Whakarewarewa Forest, near Rotorua, is a production forest with tracks for walkers, mountain bikers and horse riders open to the public. About 12 hectares of the forest was planted in Californian redwoods (sequoia sempervirens) in 1901, About 6 hectares of these plantings remain, with some of the trees having reached a height of more than 70 metres. Numerous other tree varieties were planted in the forest at about the same time, but few of these remain today. The forest covers 5600 hectares.
The forest walks all start at the information centre at The Redwoods, on Long Mile Road, off Tarawera Road. The mountain bike trails are accessed from Waipa State Mill Road, off SH5 between Rotorua and Taupo, where there is a large parking area. Toilet faciities are available at both these locations, with shower facilities at the Waipa State Mill Road location.
Information about the Redwoods, Whakarewarewa Forest, and the walking, horse riding, and mountain biking tracks open to the public is available on the official Redwoods web site.
There are 6 marked walking tracks in the forest, with numerous other options available. Two are short, easy walks, 3 are extended walks with steps and inclines, and one is a longer tramping track of 34 kilometres, requiring good fitness and navigation skills. A map of the mountain biking and walking tracks, recommended for mountain bikers and those tackling the 34 km Whakarewarewa Track, can be purchased at the Redwoods information centre.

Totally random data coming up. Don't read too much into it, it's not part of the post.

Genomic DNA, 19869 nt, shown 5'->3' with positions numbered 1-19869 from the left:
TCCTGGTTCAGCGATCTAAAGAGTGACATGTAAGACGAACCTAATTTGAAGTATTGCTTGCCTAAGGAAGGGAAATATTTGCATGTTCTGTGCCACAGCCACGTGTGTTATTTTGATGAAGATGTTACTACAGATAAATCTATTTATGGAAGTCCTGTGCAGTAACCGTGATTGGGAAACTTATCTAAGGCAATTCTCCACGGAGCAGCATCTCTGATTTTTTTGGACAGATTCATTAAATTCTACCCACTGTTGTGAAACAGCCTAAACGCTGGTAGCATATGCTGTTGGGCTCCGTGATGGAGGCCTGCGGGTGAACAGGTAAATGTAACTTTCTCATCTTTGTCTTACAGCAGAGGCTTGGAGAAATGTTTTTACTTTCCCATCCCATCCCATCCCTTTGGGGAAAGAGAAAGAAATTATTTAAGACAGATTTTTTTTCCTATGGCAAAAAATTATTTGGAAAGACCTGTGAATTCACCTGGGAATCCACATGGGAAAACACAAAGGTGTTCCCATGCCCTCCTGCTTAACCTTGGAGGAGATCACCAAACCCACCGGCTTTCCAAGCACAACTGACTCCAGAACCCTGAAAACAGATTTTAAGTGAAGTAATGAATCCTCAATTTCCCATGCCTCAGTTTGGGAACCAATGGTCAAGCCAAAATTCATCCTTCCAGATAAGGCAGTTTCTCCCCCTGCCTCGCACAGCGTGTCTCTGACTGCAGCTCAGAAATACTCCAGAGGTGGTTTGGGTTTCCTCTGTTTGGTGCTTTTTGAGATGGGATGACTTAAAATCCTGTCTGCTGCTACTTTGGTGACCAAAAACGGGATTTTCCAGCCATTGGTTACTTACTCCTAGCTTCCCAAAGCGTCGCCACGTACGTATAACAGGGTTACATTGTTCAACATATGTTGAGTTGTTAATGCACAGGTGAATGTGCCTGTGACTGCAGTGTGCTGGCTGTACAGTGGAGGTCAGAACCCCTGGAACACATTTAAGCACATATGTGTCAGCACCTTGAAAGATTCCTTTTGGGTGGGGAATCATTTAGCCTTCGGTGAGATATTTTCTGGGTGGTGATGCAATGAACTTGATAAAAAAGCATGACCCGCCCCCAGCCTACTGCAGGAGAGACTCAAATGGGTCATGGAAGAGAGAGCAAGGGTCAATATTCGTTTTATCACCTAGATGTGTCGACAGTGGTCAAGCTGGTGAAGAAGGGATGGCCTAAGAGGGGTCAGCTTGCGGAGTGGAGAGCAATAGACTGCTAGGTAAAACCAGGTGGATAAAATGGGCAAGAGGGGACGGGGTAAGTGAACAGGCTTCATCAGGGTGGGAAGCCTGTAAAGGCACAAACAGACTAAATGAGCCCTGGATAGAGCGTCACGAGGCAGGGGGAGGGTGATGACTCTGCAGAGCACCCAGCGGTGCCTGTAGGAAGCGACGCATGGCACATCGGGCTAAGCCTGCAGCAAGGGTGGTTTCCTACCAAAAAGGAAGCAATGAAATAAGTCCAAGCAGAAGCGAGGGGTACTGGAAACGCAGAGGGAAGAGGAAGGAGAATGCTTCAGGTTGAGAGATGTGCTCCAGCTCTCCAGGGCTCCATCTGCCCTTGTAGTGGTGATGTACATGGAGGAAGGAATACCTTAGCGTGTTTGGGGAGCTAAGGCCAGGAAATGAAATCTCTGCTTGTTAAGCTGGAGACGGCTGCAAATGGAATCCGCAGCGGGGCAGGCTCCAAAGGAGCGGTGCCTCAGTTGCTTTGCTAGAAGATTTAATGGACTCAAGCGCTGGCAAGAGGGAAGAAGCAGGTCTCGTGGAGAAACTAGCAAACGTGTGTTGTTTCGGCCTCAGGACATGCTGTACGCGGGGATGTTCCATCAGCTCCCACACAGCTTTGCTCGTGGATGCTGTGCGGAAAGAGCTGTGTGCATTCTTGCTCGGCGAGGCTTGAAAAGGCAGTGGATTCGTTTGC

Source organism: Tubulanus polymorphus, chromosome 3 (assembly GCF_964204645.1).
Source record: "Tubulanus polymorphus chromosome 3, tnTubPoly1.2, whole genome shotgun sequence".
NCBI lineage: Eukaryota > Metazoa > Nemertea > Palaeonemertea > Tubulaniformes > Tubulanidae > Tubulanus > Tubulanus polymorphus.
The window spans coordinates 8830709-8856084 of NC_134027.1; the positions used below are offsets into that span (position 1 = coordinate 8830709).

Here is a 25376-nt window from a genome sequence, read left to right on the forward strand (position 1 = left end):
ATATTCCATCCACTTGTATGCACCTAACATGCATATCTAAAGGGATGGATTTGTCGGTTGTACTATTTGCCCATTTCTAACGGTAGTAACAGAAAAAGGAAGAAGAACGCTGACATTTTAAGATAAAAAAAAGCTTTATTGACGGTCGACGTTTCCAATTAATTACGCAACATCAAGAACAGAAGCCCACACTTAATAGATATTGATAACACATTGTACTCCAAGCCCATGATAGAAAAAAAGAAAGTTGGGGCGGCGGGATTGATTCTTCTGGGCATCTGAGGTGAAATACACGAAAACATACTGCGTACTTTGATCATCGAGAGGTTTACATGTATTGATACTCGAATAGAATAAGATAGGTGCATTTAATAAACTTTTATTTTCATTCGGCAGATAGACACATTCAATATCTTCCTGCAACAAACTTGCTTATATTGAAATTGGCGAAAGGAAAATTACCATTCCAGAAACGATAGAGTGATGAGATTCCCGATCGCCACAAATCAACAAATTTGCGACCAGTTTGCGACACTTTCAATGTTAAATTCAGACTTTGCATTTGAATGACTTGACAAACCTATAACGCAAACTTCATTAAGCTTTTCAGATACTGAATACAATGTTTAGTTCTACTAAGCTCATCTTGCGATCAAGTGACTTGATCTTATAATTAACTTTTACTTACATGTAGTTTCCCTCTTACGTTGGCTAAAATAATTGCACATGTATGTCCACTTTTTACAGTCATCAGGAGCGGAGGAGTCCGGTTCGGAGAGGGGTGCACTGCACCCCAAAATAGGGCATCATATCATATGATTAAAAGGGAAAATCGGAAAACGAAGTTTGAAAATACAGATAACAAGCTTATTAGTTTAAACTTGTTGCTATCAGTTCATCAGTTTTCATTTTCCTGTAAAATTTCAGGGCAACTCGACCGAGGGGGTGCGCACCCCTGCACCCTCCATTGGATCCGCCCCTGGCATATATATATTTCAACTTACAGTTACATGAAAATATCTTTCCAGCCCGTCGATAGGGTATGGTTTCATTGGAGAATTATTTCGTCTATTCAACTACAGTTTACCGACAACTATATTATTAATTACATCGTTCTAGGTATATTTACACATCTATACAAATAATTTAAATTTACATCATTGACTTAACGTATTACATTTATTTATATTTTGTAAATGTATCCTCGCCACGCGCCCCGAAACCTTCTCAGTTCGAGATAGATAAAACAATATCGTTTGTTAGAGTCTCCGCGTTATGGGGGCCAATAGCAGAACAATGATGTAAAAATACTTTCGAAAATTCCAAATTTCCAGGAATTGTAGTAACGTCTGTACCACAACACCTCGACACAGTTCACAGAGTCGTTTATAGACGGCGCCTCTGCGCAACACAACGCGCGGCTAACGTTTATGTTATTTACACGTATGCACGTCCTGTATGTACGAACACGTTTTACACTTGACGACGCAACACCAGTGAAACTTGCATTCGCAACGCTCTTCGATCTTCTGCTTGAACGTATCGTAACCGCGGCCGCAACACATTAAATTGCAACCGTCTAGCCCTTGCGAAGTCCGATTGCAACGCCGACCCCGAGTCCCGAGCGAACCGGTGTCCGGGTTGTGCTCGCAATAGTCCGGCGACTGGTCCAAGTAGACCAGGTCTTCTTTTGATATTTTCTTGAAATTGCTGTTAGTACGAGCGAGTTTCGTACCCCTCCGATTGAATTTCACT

Wood sculptures at the entrance to the parking area and the Redwoods information centre on Long Mile Road. Part of the new tree walk can be seen in the trees.
The access point for the new 550m long tree walk outside the information centre. Suspension bridges link platforms suspended in the trees up to 12m above the ground. The walk was due to open to the public shortly after this Pohaturoa walk was done.
The 5 walking tracks are clearly marked with coloured arrows which even have embedded bar codes for those with partial or full colour vision deficiency. Not all the arrows out on the track have these barcodes, though.
The sign at the track start next to the information centre.
The first part of the Pohaturoa Track, through the redwoods, is shared with the 5 other walking tracks. The tracks are mostly wide and well formed, but can be muddy and slippery in places when wet. In the dry they can be walked in walking shoes.
Boardwalks cross over streams and wet areas.
A fitting tree memorial to the first woman forestry graduate in the world, who worked at the Whakarewarewa Forest for some years.
The redwood memorial grove, with the entrance where Pohaturoa Track exits from the forest and joins up with Nursery Road, is dedicated to forestry workers who had been killed in the two world wars.
From the Redwood Memorial Grove the Pohaturoa Track continues past the white barrier up Nursery Road.
The first part of Nursery Road is sealed, but is not open to vehicle traffic.
A new special mountain biking track with jumps and bumps and obstacles is currently being constructed alongside Nursery Rd. Various mountain biking and running competitions are held in the Whakarewarewa Forest.